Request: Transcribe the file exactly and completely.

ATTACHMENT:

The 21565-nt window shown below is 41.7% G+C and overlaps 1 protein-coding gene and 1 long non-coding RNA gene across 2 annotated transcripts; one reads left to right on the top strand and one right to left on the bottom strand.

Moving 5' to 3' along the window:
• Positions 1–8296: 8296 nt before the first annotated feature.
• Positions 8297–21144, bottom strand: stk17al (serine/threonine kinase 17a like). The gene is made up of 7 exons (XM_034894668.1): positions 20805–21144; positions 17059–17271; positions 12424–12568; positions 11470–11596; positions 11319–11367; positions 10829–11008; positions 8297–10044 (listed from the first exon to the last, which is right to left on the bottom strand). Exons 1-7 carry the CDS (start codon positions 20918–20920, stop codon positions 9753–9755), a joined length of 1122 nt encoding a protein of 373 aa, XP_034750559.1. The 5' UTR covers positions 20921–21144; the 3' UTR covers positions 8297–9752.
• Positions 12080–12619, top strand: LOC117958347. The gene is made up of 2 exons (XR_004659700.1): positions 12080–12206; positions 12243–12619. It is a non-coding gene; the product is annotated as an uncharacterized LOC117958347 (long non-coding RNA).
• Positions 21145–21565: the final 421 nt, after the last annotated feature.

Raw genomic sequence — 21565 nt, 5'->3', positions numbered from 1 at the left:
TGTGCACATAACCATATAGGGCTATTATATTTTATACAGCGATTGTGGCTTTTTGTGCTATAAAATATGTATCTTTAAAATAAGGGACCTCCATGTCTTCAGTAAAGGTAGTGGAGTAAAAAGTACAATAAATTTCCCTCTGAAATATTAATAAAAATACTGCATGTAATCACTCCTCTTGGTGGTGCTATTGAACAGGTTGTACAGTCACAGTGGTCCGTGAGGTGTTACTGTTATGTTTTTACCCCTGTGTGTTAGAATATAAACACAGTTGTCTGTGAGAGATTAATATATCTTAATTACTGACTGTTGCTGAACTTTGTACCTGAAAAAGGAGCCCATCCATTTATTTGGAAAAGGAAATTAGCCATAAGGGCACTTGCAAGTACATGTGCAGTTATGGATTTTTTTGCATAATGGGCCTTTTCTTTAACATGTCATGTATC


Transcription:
The 21565-nt window shown below is 41.7% G+C and overlaps 1 protein-coding gene and 1 long non-coding RNA gene across 2 annotated transcripts; one reads left to right on the top strand and one right to left on the bottom strand.

Moving 5' to 3' along the window:
• Positions 1–8296: 8296 nt before the first annotated feature.
• Positions 8297–21144, bottom strand: stk17al (serine/threonine kinase 17a like). The gene is made up of 7 exons (XM_034894668.1): positions 20805–21144; positions 17059–17271; positions 12424–12568; positions 11470–11596; positions 11319–11367; positions 10829–11008; positions 8297–10044 (listed from the first exon to the last, which is right to left on the bottom strand). Exons 1-7 carry the CDS (start codon positions 20918–20920, stop codon positions 9753–9755), a joined length of 1122 nt encoding a protein of 373 aa, XP_034750559.1. The 5' UTR covers positions 20921–21144; the 3' UTR covers positions 8297–9752.
• Positions 12080–12619, top strand: LOC117958347. The gene is made up of 2 exons (XR_004659700.1): positions 12080–12206; positions 12243–12619. It is a non-coding gene; the product is annotated as an uncharacterized LOC117958347 (long non-coding RNA).
• Positions 21145–21565: the final 421 nt, after the last annotated feature.

Raw genomic sequence — 21565 nt, 5'->3', positions numbered from 1 at the left:
TGTGCACATAACCATATAGGGCTATTATATTTTATACAGCGATTGTGGCTTTTTGTGCTATAAAATATGTATCTTTAAAATAAGGGACCTCCATGTCTTCAGTAAAGGTAGTGGAGTAAAAAGTACAATAAATTTCCCTCTGAAATATTAATAAAAATACTGCATGTAATCACTCCTCTTGGTGGTGCTATTGAACAGGTTGTACAGTCACAGTGGTCCGTGAGGTGTTACTGTTATGTTTTTACCCCTGTGTGTTAGAATATAAACACAGTTGTCTGTGAGAGATTAATATATCTTAATTACTGACTGTTGCTGAACTTTGTACCTGAAAAAGGAGCCCATCCATTTATTTGGAAAAGGAAATTAGCCATAAGGGCACTTGCAAGTACATGTGCAGTTATGGATTTTTTTGCATAATGGGCCTTTTCTTTAACATGTCATGTATC